Systematic review and network meta-analyses of third-line treatments for metastatic colorectal cancer

Colorectal Cancer
27/07/2020

J Cancer Res Clin Oncol. 2020 Jul 27. doi: 10.1007/s00432-020-03315-6. Online ahead of print.

ABSTRACT

BACKGROUND: Limited treatment options are available in chemotherapy-refractory metastatic colorectal cancer (mCRC). The objective was to conduct a systematic literature review (SLR) and exploratory network meta-analysis (NMA) to compare the tolerability and effectiveness of SIRT with Y-90 resin microspheres, regorafenib, TAS-102 (trifluridine/tipiracil), and best supportive care (BSC) as third-line treatment in patients with mCRC.

METHODS: An SLR was conducted to identify studies comparing two or more of the treatments and reporting overall survival (OS), progression-free survival, tumor response, or adverse event (AE) incidence. An exploratory NMA was conducted to compare hazard ratios (HRs) for OS using Markov chain Monte Carlo (MCMC) techniques.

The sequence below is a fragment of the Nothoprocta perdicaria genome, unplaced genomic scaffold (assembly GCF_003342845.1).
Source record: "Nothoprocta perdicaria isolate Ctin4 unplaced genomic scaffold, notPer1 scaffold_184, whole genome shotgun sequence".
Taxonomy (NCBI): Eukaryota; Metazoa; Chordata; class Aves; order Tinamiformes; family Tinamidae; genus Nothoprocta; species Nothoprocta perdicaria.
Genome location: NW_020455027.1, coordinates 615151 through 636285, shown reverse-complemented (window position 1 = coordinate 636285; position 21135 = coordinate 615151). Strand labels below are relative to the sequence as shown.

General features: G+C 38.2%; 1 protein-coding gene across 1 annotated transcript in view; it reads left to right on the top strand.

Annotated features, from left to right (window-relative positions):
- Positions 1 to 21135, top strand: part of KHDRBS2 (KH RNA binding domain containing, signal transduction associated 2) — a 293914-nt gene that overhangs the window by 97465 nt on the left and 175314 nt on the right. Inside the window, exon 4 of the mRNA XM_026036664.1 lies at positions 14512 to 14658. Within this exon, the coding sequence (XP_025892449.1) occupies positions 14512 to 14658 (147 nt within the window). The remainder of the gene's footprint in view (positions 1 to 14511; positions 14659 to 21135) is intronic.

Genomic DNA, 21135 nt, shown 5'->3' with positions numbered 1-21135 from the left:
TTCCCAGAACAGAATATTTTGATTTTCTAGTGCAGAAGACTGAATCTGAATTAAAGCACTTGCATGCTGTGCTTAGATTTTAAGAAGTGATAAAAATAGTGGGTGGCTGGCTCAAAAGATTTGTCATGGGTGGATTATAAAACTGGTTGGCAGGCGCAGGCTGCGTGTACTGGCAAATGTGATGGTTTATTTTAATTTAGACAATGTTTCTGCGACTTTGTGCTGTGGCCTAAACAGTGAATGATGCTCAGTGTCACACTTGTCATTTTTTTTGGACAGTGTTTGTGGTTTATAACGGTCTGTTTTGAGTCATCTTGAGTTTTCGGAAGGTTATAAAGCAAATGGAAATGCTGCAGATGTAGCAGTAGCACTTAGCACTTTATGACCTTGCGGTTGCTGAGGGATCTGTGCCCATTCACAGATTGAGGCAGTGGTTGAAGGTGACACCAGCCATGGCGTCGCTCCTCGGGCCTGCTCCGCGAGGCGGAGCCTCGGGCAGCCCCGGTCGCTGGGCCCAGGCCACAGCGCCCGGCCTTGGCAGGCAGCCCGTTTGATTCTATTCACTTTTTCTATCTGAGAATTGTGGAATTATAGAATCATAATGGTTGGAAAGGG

RESULTS: Seven studies were identified in the SLR: two double-blind randomized-controlled trials (RCT) for each drug, one open-label RCT, and two non-randomized comparative studies for SIRT. Patient selection criteria differed between studies, with SIRT studies including patients with liver-dominant colorectal metastases. Nausea and vomiting were more frequent with TAS-102 than regorafenib or SIRT; diarrhea was more common with TAS-102 and regorafenib than SIRT. The exploratory NMA suggested that all active treatments improved OS, with HRs of 0.48 (95% CrI 0.30-0.78) for SIRT with Y-90 resin microspheres, 0.63 (0.38-1.03) for TAS-102, and 0.67 (0.40-1.08) for regorafenib each compared to BSC.

CONCLUSIONS: Regorafenib, TAS-102 and SIRT using Y-90 resin microspheres are more effective than BSC in third-line treatment of mCRC; however, study heterogeneity made comparisons between active treatments challenging. SIRT is a viable treatment for third-line mCRC and its favorable AE profile should be considered in the therapeutic decision-making process.